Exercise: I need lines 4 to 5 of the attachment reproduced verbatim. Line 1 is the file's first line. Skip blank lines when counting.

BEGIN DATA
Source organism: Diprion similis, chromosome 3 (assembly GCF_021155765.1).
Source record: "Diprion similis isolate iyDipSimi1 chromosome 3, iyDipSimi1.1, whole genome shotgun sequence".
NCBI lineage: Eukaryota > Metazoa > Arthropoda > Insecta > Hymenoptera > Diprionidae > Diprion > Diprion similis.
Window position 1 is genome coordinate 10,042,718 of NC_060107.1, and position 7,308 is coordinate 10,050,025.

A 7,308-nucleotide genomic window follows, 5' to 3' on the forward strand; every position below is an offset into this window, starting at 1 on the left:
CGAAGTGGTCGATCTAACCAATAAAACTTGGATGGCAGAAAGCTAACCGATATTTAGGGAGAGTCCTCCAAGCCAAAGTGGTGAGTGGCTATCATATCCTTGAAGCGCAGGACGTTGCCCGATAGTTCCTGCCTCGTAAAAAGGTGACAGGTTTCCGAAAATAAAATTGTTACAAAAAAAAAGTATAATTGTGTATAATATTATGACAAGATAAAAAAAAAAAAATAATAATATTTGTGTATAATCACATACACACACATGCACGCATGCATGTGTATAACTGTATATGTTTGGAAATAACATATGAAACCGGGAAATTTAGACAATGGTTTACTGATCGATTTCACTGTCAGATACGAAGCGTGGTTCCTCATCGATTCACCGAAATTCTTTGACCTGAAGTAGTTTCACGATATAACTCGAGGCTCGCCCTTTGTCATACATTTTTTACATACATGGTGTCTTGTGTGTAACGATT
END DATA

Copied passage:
Window position 1 is genome coordinate 10,042,718 of NC_060107.1, and position 7,308 is coordinate 10,050,025.

A 7,308-nucleotide genomic window follows, 5' to 3' on the forward strand; every position below is an offset into this window, starting at 1 on the left: